2. For Windows users, open Note Pad (NOT Word Pad) then cut and paste your content from Word to Note Pad, and then from Note Pad to your blog/CMS text editor.For Mac users you’ll need to get a free text editor (I recommend Text Wrangler) and do the same cut and paste routine as mentioned above.
  3. After you cut and paste the cleaned text content, you’ll need to go through and add paragraph or line breaks. Just go to the end of your first paragraph text and hit enter/return, repeat for all remaining paragraphs. If your Word content had other styling (bold text, italic text, lists, etc.) you’ll need to go through and use the CMS text editors styling features.

The best way to avoid the hassle of restyling content after a cut and paste from Word is to get into the habit of creating your content in your blog .  If you need to send that content in a Word document or email cutting and pasting the other direction, from your blog’s text editor directly to Word, usually carries over styling and paragraph breaks with no adjustments necessary.

(Almost) Free Microsoft Software for Your Business?

April 14th, 2009

A friend told me recently about a program being offered by Microsoft called Microsoft Action Pack Subscriptions (MAPS). While I’m no fan of Microsoft, I thought this program was worth passing along.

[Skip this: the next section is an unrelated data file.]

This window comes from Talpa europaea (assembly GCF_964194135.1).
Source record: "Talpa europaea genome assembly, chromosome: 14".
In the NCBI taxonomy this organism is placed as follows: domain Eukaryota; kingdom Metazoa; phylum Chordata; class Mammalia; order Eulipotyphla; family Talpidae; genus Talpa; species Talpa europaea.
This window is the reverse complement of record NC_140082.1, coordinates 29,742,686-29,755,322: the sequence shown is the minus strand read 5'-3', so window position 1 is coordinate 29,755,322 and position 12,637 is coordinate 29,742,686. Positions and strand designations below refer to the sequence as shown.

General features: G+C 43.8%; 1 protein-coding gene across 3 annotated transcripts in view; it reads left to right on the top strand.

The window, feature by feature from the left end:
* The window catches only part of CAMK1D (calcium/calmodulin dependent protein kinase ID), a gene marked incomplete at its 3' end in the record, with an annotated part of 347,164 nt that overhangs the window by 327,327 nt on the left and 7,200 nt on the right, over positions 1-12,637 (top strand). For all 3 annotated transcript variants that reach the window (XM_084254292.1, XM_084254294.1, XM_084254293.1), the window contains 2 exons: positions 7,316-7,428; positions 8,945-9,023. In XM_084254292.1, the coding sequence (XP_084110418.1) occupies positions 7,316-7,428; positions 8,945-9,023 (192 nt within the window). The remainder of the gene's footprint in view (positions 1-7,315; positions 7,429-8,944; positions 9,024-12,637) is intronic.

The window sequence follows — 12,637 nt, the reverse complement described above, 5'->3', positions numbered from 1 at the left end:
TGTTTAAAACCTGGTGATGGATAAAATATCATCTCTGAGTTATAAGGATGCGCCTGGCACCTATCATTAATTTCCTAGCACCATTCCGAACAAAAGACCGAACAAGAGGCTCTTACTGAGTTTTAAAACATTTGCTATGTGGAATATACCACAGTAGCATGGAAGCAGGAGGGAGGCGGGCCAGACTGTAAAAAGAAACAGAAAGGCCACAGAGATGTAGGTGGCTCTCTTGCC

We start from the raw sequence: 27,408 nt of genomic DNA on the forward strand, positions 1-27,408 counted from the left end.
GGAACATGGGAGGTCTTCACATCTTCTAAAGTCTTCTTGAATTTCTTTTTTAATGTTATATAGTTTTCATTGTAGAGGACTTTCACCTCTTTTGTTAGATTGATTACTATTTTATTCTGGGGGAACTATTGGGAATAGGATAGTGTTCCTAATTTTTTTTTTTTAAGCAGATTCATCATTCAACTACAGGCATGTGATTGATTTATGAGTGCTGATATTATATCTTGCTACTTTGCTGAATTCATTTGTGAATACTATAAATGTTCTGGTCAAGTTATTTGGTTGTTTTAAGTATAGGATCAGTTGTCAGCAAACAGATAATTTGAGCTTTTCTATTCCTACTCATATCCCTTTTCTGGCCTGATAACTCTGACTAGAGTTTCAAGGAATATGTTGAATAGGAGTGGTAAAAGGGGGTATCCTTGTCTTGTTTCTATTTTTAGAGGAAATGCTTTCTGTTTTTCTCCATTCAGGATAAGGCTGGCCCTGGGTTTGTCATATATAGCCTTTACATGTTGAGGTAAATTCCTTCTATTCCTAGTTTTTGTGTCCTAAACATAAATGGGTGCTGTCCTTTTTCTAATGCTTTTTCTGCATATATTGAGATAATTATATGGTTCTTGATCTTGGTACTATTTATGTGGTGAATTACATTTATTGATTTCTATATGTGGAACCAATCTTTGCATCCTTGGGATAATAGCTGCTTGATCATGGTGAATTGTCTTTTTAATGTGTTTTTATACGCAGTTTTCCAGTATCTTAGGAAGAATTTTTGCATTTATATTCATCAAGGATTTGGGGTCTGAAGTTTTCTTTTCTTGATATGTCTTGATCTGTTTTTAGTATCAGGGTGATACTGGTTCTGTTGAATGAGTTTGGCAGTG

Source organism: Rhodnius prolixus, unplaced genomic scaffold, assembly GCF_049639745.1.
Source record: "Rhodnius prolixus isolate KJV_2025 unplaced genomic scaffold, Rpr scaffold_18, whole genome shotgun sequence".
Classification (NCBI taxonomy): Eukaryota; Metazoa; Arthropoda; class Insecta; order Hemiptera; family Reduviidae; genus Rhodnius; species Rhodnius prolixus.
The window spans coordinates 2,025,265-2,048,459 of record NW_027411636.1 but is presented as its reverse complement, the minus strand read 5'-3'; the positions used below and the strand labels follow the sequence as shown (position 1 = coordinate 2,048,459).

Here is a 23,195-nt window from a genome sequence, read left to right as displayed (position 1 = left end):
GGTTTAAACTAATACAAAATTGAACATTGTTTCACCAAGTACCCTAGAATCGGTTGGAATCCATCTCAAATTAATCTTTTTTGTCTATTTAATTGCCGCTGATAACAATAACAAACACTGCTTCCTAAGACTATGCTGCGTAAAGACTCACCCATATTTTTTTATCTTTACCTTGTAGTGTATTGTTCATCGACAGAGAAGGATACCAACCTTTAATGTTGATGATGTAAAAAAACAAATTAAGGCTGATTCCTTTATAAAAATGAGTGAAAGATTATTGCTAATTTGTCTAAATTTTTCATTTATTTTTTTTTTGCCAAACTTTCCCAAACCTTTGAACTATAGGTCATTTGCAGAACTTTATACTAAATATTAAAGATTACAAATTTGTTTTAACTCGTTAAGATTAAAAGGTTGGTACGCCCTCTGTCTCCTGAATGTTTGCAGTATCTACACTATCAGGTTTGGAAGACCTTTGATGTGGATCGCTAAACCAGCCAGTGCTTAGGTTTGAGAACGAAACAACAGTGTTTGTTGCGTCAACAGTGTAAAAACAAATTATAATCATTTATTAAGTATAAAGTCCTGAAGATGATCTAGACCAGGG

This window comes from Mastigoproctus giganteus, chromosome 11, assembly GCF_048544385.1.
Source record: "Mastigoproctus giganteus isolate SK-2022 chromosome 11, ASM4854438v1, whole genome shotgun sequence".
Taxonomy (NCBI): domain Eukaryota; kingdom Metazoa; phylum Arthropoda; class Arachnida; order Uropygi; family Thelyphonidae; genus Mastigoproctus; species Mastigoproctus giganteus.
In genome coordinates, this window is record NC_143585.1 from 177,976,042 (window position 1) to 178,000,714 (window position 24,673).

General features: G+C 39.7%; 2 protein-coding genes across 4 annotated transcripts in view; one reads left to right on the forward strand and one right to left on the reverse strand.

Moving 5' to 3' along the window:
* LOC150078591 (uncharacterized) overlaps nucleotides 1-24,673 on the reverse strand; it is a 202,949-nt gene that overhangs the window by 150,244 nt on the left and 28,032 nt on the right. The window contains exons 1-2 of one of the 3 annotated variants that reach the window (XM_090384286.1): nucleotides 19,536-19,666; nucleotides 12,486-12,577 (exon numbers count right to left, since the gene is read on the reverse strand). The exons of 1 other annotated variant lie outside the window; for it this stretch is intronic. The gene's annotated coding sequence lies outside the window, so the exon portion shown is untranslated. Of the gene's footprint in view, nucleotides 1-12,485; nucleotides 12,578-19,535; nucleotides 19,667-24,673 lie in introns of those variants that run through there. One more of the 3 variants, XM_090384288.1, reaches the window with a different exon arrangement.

As I understand it, the program allows registered members of the Microsoft Partner Program (the basic membership is free) to participate in the MAPS program for an annual subscription price of $299.

With that subscription you get a majority of the major Microsoft titles for internal business use, including:

  • 10 licenses of Windows Vista
  • 10 Office Enterprise 2007
  • 10 Outlook 2007
  • 10 Project Professional 2007
  • 10 Visio Professional 2007
  • One licence of Small Business Server 2008
  • One SQL Server 2008
  • One Exchange Server 2007

This is just a sample, the complete list of software titles is here.

One copy of Office Professional 2007 is $379 on Amazon so obviously a MAP subscription could save your company an exceptionally large amount of money. The caveat on the program is it’s intended, “For businesses whose primary function is to sell, service, support, or build solutions on the Microsoft platform, or to provide solutions based on Microsoft products and technologies to independent third-party customers.”

  • Additional information and program registration can be found here.
  • More information on program eligibility can be found at the “Download Program Details” link at the bottom of  https://partner.microsoft.com
  • If you have questions about if your company qualifies you can also contact MS directly.

If you’ve used this program or have any insight on the details please let me know.

Protecting Your Identity on Business Social Networking Sites

March 24th, 2009

The newest publication of the Stanford Business Magazine has a must read article for anyone who has a profile at any of the popular business and social networking sites like LinkedIn, Facebook or Plaxo:

Facing Mean Streets of Information Highway by Connie Skipitares.

One of relatively easy way of monitoring your good name against the type of online identity theft mentioned in the article is to set up a Google Alert on your name. Unless you have an exceptionally unique name (like I guy I met once named Blender G. Shoulders in Tanner, Alabama) just throw in your city or state to the search query.